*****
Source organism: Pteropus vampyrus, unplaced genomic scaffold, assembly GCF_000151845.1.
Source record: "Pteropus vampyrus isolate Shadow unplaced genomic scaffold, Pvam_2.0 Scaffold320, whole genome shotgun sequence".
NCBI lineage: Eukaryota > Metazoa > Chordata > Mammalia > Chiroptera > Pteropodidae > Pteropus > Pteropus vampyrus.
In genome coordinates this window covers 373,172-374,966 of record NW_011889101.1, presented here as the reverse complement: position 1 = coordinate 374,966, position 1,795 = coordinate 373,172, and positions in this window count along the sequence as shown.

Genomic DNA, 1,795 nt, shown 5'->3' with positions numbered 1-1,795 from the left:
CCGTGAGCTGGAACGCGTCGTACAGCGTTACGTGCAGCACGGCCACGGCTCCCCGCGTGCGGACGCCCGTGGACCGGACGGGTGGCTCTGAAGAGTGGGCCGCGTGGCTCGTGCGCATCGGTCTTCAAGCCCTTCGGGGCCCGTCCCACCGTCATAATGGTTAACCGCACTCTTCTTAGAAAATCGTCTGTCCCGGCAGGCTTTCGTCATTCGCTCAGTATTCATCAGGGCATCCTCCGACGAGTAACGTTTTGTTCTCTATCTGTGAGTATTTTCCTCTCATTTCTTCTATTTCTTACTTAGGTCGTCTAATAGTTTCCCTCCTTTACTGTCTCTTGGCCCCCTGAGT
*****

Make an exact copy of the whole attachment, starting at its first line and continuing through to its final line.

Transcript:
Source organism: Pteropus vampyrus, unplaced genomic scaffold, assembly GCF_000151845.1.
Source record: "Pteropus vampyrus isolate Shadow unplaced genomic scaffold, Pvam_2.0 Scaffold320, whole genome shotgun sequence".
NCBI lineage: Eukaryota > Metazoa > Chordata > Mammalia > Chiroptera > Pteropodidae > Pteropus > Pteropus vampyrus.
In genome coordinates this window covers 373,172-374,966 of record NW_011889101.1, presented here as the reverse complement: position 1 = coordinate 374,966, position 1,795 = coordinate 373,172, and positions in this window count along the sequence as shown.

Genomic DNA, 1,795 nt, shown 5'->3' with positions numbered 1-1,795 from the left:
CCGTGAGCTGGAACGCGTCGTACAGCGTTACGTGCAGCACGGCCACGGCTCCCCGCGTGCGGACGCCCGTGGACCGGACGGGTGGCTCTGAAGAGTGGGCCGCGTGGCTCGTGCGCATCGGTCTTCAAGCCCTTCGGGGCCCGTCCCACCGTCATAATGGTTAACCGCACTCTTCTTAGAAAATCGTCTGTCCCGGCAGGCTTTCGTCATTCGCTCAGTATTCATCAGGGCATCCTCCGACGAGTAACGTTTTGTTCTCTATCTGTGAGTATTTTCCTCTCATTTCTTCTATTTCTTACTTAGGTCGTCTAATAGTTTCCCTCCTTTACTGTCTCTTGGCCCCCTGAGT